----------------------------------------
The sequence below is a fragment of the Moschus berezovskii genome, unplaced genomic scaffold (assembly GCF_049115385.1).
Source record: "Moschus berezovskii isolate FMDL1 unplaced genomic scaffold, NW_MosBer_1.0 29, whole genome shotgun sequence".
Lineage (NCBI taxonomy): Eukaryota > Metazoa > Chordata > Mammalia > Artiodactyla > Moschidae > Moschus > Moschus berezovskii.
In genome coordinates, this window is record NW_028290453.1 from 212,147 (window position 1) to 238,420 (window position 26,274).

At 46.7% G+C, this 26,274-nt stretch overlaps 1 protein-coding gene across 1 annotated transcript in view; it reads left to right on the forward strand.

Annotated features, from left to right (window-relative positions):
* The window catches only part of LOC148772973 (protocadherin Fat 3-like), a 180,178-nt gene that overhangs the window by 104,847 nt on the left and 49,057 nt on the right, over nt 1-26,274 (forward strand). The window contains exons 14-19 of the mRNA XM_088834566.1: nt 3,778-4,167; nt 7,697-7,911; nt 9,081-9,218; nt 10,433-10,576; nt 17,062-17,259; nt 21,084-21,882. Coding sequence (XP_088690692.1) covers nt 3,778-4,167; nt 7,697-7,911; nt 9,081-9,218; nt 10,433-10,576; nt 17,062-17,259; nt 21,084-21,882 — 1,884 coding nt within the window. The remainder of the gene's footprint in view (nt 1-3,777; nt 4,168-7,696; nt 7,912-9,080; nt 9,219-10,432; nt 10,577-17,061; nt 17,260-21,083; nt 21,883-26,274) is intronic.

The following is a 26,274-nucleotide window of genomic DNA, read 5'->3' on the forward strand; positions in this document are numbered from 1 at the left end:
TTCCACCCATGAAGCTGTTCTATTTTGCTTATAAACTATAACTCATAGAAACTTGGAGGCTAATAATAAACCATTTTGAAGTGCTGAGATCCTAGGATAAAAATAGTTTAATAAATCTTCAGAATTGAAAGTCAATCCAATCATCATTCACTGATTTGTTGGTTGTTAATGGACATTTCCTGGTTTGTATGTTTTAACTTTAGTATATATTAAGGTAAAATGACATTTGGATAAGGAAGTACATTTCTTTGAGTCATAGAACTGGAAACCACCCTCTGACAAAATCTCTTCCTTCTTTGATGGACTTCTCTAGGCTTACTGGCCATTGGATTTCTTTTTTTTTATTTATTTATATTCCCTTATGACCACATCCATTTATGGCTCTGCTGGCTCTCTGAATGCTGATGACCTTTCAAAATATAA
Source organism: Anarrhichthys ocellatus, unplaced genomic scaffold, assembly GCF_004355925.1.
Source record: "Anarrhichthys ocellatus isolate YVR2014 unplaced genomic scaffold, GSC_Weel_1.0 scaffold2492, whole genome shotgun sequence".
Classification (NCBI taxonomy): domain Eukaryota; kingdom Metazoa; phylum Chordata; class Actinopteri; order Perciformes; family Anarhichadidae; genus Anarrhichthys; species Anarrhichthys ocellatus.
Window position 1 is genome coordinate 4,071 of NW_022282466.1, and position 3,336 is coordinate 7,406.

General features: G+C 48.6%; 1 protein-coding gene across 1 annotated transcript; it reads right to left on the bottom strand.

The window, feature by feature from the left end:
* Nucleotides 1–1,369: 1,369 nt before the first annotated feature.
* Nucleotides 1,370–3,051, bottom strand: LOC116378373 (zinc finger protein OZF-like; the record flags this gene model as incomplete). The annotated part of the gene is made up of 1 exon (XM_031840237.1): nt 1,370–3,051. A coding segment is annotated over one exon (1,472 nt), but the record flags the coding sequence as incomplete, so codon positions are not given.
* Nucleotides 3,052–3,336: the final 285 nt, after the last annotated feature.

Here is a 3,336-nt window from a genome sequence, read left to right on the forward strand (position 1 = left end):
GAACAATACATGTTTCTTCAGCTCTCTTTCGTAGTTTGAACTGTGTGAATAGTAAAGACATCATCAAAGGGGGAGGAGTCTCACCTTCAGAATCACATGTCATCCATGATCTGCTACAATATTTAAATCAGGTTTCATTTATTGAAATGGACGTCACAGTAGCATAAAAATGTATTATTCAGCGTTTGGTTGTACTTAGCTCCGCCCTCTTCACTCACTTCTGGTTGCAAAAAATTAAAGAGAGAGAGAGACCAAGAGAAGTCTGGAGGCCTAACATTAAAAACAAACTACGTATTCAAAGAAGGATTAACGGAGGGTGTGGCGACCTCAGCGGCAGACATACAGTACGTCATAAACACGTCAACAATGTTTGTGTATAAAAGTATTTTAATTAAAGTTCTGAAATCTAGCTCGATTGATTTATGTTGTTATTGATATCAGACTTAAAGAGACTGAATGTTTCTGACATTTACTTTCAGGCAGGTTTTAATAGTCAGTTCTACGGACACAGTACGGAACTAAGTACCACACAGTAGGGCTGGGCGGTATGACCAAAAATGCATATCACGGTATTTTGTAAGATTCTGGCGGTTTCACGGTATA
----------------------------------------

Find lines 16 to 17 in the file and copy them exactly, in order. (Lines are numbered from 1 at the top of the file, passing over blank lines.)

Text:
* Nucleotides 1–1,369: 1,369 nt before the first annotated feature.
* Nucleotides 1,370–3,051, bottom strand: LOC116378373 (zinc finger protein OZF-like; the record flags this gene model as incomplete). The annotated part of the gene is made up of 1 exon (XM_031840237.1): nt 1,370–3,051. A coding segment is annotated over one exon (1,472 nt), but the record flags the coding sequence as incomplete, so codon positions are not given.